The Golem Effect: What It is and How to Escape It - Growth Freaks

The Golem Effect: What It is and How to Escape It

golem illustration of the golem effect

Pre-conceptions can influence both the perceiver and the perceived individual’s behavior in the classroom, office, art projects, sports, interpersonal relationships, and more. Expectations can leave their mark of influence on perceptions, performance, and productivity.

Creating a Monster

The Golem effect might be labeled as a self-fulfilling prophecy. It is that behavioral and psychological phenomenon where lower expectations are put on an individual by someone in authority, such as a professor, supervisor, coach, boss, or another person in power, and the subordinate’s performance lives down to poor expectations.

We can think of if this way: in a situation such as a classroom, office, workshop, football field, some leaders may seek as much information as they can, as quickly as possible. They want to allocate time, attention, resources, and responsibility. That is the good intention behind the Golem. However, when verbal and non-verbal responses are based on negative pre-conceptions and the individual notes the lower expectations and react with a with a poor performance then the effect becomes a monster.

The Pygmalion Effect

The Pygmalion effect is the corollary and exact opposite effect. This is when an individual in authority has high expectations. These expectations lead to a better performance in the person being under observation. The Pygmalion Effect gains its name from the Greek myth of Pygmalion. It is the story of a sculptor who creates and then falls in love with his creation. In this effect syndrome, the individual who is being judged often turns in a superior performance based on the self-fulfilling prophecy or, as some have speculated, because the leader expects or perceives a superior performance.

Two Sides of the Same Coin

Both the Golem Effect and the Pygmalion Effect demonstrate the power of the self-fulfilling prophecy. They show that people tend to both live up to expectations and that expectations tend to influence the judgment of behavior and output, Golem for negative expectations, Pygmalion for the positive.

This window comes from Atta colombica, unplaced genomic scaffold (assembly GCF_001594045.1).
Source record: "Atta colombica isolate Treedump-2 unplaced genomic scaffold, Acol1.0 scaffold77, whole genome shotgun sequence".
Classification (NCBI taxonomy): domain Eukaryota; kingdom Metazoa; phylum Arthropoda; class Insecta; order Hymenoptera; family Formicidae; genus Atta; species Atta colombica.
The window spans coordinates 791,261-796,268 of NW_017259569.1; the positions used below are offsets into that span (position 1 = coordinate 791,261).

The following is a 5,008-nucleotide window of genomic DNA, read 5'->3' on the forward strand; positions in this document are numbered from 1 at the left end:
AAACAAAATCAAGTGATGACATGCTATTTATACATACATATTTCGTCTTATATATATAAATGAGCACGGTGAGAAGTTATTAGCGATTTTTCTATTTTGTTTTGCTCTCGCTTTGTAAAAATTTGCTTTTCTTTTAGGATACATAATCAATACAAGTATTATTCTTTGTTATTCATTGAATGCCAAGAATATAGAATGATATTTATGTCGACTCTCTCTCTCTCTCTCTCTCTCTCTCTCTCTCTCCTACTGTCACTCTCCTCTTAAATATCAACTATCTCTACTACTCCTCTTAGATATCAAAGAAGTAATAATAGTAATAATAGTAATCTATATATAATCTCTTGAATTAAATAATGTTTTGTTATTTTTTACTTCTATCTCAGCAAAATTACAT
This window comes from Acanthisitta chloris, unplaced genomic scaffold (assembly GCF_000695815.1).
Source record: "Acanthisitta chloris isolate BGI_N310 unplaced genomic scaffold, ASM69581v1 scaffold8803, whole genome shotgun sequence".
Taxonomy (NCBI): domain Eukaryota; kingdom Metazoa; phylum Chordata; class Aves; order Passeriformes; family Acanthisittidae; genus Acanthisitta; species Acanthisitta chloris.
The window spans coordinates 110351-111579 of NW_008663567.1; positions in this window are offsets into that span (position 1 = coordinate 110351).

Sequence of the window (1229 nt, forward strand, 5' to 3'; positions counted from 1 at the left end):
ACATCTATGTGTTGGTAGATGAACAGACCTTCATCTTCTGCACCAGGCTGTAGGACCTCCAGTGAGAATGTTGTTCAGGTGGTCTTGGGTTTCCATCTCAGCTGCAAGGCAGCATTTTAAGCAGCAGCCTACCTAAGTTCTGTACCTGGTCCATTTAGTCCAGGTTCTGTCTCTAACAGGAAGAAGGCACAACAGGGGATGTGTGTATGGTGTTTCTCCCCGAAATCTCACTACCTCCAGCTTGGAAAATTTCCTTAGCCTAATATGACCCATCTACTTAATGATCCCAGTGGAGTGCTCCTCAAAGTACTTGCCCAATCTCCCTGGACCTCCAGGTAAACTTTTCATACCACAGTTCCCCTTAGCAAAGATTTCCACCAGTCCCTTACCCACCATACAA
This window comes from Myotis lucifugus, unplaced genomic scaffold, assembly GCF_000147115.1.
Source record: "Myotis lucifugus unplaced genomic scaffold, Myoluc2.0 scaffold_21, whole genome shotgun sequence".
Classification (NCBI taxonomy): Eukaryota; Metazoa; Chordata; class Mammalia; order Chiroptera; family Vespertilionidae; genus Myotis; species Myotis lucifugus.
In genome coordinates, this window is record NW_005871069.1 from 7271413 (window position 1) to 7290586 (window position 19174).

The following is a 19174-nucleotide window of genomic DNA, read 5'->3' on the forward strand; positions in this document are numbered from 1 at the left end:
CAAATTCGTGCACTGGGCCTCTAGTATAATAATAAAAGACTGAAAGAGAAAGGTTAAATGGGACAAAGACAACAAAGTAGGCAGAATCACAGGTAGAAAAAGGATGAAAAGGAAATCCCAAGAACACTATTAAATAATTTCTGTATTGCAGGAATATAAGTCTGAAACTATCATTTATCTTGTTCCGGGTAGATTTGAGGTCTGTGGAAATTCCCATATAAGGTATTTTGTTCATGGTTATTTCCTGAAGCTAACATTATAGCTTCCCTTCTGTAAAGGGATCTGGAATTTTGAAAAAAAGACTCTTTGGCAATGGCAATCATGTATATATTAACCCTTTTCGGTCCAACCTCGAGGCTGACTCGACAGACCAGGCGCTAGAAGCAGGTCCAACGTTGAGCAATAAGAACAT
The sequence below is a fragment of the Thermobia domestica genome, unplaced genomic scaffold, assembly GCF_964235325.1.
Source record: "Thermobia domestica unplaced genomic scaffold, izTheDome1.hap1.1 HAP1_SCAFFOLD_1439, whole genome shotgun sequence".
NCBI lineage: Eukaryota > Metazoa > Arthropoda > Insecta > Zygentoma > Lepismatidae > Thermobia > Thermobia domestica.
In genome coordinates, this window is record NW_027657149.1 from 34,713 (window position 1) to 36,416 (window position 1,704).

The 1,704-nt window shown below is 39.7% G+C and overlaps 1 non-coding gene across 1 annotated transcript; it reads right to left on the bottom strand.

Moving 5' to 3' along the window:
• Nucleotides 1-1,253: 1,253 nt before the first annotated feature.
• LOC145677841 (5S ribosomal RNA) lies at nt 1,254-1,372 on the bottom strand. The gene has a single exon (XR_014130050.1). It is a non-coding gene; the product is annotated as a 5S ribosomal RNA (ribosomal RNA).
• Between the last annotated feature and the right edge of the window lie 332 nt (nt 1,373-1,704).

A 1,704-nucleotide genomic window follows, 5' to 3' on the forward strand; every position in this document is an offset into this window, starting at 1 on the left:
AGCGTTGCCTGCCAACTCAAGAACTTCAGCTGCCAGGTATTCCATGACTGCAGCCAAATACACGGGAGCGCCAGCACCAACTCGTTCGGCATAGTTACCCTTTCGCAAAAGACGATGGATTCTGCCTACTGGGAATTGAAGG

The Danger of Low Expectations

The danger of low expectations can be insidious. The tragedy is that certain marginalized groups who are the most vulnerable. They range from stereotypes of a race to differentially-abled to the elderly to the mentally ill and addicted. They often face the lowest expectations and then fulfill the perceived mandate for their work. Consequently, they underperform and the cycle can, if not monitored, perpetuate itself.

How to Tame the Monster

The first tool is awareness. For leaders, it is imperative to attempt to view the individual in a clear manner and to encourage and evaluate in an honest and fair way. Endeavor to promote positive feedback and place the emphasis on solutions while demonstrating strategies for development and success.

For the individual being under observation, it is vital to be aware of one’s talents, strengths, retain self-awareness, seek mentoring, and create multiple streams of feedback.

If you have any experience with the Golem Effect, please leave a comment. If this article might help others, please share via social media. Thank you for reading!


Author: Amanda Knowles